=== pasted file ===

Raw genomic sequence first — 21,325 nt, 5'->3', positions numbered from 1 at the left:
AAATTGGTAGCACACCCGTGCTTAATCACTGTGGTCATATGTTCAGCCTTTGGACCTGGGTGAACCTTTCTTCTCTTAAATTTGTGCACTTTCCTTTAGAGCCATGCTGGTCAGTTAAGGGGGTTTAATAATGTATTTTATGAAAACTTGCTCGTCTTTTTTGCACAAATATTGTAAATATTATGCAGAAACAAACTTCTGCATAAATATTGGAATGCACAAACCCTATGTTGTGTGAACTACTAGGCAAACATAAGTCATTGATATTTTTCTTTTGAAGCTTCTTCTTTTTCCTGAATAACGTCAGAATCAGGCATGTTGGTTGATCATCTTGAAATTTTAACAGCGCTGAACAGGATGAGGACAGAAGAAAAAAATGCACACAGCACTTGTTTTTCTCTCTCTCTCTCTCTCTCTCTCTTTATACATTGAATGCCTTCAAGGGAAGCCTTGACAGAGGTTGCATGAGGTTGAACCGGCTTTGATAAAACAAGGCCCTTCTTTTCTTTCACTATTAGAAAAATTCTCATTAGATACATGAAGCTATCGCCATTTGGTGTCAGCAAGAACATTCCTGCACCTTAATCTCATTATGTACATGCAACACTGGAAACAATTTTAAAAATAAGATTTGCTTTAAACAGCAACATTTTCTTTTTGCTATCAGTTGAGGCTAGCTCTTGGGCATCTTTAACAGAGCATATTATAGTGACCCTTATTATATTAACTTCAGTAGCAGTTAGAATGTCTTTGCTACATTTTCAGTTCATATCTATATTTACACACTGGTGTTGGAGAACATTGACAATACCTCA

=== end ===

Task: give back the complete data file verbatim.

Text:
Raw genomic sequence first — 21,325 nt, 5'->3', positions numbered from 1 at the left:
AAATTGGTAGCACACCCGTGCTTAATCACTGTGGTCATATGTTCAGCCTTTGGACCTGGGTGAACCTTTCTTCTCTTAAATTTGTGCACTTTCCTTTAGAGCCATGCTGGTCAGTTAAGGGGGTTTAATAATGTATTTTATGAAAACTTGCTCGTCTTTTTTGCACAAATATTGTAAATATTATGCAGAAACAAACTTCTGCATAAATATTGGAATGCACAAACCCTATGTTGTGTGAACTACTAGGCAAACATAAGTCATTGATATTTTTCTTTTGAAGCTTCTTCTTTTTCCTGAATAACGTCAGAATCAGGCATGTTGGTTGATCATCTTGAAATTTTAACAGCGCTGAACAGGATGAGGACAGAAGAAAAAAATGCACACAGCACTTGTTTTTCTCTCTCTCTCTCTCTCTCTCTCTTTATACATTGAATGCCTTCAAGGGAAGCCTTGACAGAGGTTGCATGAGGTTGAACCGGCTTTGATAAAACAAGGCCCTTCTTTTCTTTCACTATTAGAAAAATTCTCATTAGATACATGAAGCTATCGCCATTTGGTGTCAGCAAGAACATTCCTGCACCTTAATCTCATTATGTACATGCAACACTGGAAACAATTTTAAAAATAAGATTTGCTTTAAACAGCAACATTTTCTTTTTGCTATCAGTTGAGGCTAGCTCTTGGGCATCTTTAACAGAGCATATTATAGTGACCCTTATTATATTAACTTCAGTAGCAGTTAGAATGTCTTTGCTACATTTTCAGTTCATATCTATATTTACACACTGGTGTTGGAGAACATTGACAATACCTCA